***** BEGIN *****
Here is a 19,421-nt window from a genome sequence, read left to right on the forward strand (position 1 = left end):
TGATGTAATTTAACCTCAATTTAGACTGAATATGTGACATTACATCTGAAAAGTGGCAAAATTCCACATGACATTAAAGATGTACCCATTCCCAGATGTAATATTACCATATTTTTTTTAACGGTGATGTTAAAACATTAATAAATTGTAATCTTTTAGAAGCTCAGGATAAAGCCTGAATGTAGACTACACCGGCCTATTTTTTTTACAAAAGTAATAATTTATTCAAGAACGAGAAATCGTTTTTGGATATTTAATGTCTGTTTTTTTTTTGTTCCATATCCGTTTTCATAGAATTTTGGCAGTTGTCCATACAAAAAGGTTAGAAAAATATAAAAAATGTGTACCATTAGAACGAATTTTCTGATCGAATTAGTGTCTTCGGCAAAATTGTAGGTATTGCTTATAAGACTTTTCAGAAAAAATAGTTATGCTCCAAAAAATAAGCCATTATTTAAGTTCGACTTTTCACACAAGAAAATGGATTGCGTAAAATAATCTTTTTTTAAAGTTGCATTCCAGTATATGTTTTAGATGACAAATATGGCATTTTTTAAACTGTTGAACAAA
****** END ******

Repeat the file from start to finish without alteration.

Here is a 19,421-nt window from a genome sequence, read left to right on the forward strand (position 1 = left end):
TGATGTAATTTAACCTCAATTTAGACTGAATATGTGACATTACATCTGAAAAGTGGCAAAATTCCACATGACATTAAAGATGTACCCATTCCCAGATGTAATATTACCATATTTTTTTTAACGGTGATGTTAAAACATTAATAAATTGTAATCTTTTAGAAGCTCAGGATAAAGCCTGAATGTAGACTACACCGGCCTATTTTTTTTACAAAAGTAATAATTTATTCAAGAACGAGAAATCGTTTTTGGATATTTAATGTCTGTTTTTTTTTTGTTCCATATCCGTTTTCATAGAATTTTGGCAGTTGTCCATACAAAAAGGTTAGAAAAATATAAAAAATGTGTACCATTAGAACGAATTTTCTGATCGAATTAGTGTCTTCGGCAAAATTGTAGGTATTGCTTATAAGACTTTTCAGAAAAAATAGTTATGCTCCAAAAAATAAGCCATTATTTAAGTTCGACTTTTCACACAAGAAAATGGATTGCGTAAAATAATCTTTTTTTAAAGTTGCATTCCAGTATATGTTTTAGATGACAAATATGGCATTTTTTAAACTGTTGAACAAA